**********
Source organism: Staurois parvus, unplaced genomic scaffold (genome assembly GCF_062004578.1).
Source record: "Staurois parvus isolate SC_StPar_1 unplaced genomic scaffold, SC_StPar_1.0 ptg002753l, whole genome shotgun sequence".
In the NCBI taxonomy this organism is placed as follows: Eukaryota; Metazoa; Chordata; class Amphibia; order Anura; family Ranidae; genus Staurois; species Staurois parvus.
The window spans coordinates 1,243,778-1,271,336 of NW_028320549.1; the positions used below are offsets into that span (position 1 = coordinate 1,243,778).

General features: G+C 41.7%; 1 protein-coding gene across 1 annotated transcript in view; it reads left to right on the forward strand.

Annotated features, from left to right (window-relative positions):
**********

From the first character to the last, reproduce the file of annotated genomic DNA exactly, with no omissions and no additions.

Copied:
Source organism: Staurois parvus, unplaced genomic scaffold (genome assembly GCF_062004578.1).
Source record: "Staurois parvus isolate SC_StPar_1 unplaced genomic scaffold, SC_StPar_1.0 ptg002753l, whole genome shotgun sequence".
In the NCBI taxonomy this organism is placed as follows: Eukaryota; Metazoa; Chordata; class Amphibia; order Anura; family Ranidae; genus Staurois; species Staurois parvus.
The window spans coordinates 1,243,778-1,271,336 of NW_028320549.1; the positions used below are offsets into that span (position 1 = coordinate 1,243,778).

General features: G+C 41.7%; 1 protein-coding gene across 1 annotated transcript in view; it reads left to right on the forward strand.

Annotated features, from left to right (window-relative positions):